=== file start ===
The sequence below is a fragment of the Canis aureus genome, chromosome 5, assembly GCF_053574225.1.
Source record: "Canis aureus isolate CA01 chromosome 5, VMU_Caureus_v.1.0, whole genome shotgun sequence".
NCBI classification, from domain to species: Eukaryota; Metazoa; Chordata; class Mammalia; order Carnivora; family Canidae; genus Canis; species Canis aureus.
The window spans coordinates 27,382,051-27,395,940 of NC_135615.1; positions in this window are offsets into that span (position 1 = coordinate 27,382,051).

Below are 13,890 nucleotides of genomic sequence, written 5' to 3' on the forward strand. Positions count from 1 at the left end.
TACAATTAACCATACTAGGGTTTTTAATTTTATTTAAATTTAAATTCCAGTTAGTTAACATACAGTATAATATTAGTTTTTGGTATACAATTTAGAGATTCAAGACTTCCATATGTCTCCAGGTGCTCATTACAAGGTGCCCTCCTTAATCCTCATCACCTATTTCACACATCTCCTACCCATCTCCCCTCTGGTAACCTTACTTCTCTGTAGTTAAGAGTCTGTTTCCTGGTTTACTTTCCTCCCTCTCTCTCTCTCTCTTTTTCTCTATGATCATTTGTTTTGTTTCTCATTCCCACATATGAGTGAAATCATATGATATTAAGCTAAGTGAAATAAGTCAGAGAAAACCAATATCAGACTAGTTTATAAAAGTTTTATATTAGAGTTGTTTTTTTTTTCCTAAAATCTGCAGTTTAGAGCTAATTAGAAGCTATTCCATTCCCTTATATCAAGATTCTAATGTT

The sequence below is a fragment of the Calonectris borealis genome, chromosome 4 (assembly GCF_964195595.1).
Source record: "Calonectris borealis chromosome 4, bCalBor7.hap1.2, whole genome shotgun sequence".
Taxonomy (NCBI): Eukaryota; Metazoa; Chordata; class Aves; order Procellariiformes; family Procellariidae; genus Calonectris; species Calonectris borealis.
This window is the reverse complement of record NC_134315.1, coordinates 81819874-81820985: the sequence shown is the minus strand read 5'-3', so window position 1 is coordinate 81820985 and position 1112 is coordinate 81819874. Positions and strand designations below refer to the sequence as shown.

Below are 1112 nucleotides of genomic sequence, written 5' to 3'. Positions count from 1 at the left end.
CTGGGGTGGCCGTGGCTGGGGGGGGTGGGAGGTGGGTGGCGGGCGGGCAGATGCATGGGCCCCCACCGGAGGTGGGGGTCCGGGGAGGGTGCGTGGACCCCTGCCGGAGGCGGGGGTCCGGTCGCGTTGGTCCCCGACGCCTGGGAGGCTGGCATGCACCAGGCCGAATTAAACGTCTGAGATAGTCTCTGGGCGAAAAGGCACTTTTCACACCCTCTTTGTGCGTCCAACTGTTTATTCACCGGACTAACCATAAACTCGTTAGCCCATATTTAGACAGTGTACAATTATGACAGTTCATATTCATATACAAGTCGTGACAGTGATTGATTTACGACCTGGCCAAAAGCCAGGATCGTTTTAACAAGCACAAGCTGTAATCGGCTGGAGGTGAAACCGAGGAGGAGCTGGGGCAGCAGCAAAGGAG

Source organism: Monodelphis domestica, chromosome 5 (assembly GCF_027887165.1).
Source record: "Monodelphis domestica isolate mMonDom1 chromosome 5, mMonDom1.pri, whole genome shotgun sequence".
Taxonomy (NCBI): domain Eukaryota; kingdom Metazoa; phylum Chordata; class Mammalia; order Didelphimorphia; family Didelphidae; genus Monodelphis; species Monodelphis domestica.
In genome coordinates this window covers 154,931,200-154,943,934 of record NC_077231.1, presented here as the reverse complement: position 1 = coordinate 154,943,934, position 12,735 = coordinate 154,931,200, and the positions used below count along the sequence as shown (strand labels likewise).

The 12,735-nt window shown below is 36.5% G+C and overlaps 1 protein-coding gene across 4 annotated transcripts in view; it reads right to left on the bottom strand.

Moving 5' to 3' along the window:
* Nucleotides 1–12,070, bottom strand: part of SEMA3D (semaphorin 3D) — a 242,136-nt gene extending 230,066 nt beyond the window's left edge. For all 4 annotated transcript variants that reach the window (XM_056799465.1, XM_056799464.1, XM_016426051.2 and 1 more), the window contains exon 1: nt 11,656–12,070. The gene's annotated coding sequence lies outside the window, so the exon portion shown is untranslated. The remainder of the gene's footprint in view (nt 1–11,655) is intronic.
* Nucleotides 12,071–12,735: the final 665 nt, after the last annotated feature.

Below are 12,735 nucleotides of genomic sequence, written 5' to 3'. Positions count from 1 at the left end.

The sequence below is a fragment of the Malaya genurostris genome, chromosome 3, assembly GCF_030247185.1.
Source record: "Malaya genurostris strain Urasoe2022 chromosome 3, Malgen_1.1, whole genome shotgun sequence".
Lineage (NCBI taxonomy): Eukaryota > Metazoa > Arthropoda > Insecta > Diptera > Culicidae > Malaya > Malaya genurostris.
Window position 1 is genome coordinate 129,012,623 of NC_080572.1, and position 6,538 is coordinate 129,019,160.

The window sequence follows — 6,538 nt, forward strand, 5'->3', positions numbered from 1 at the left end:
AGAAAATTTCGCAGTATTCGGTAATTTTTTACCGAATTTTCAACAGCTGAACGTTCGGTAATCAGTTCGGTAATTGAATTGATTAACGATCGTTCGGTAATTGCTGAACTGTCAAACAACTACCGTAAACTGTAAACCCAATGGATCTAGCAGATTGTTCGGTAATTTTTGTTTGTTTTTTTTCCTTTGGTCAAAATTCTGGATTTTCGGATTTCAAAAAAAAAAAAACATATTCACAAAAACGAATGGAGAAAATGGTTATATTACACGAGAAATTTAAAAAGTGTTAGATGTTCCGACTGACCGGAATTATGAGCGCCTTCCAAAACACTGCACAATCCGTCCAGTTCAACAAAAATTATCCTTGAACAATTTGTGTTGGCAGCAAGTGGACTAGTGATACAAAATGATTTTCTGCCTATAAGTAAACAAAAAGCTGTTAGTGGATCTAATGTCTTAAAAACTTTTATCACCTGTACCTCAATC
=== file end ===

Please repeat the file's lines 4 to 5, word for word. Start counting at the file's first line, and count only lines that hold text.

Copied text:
The window spans coordinates 27,382,051-27,395,940 of NC_135615.1; positions in this window are offsets into that span (position 1 = coordinate 27,382,051).

Below are 13,890 nucleotides of genomic sequence, written 5' to 3' on the forward strand. Positions count from 1 at the left end.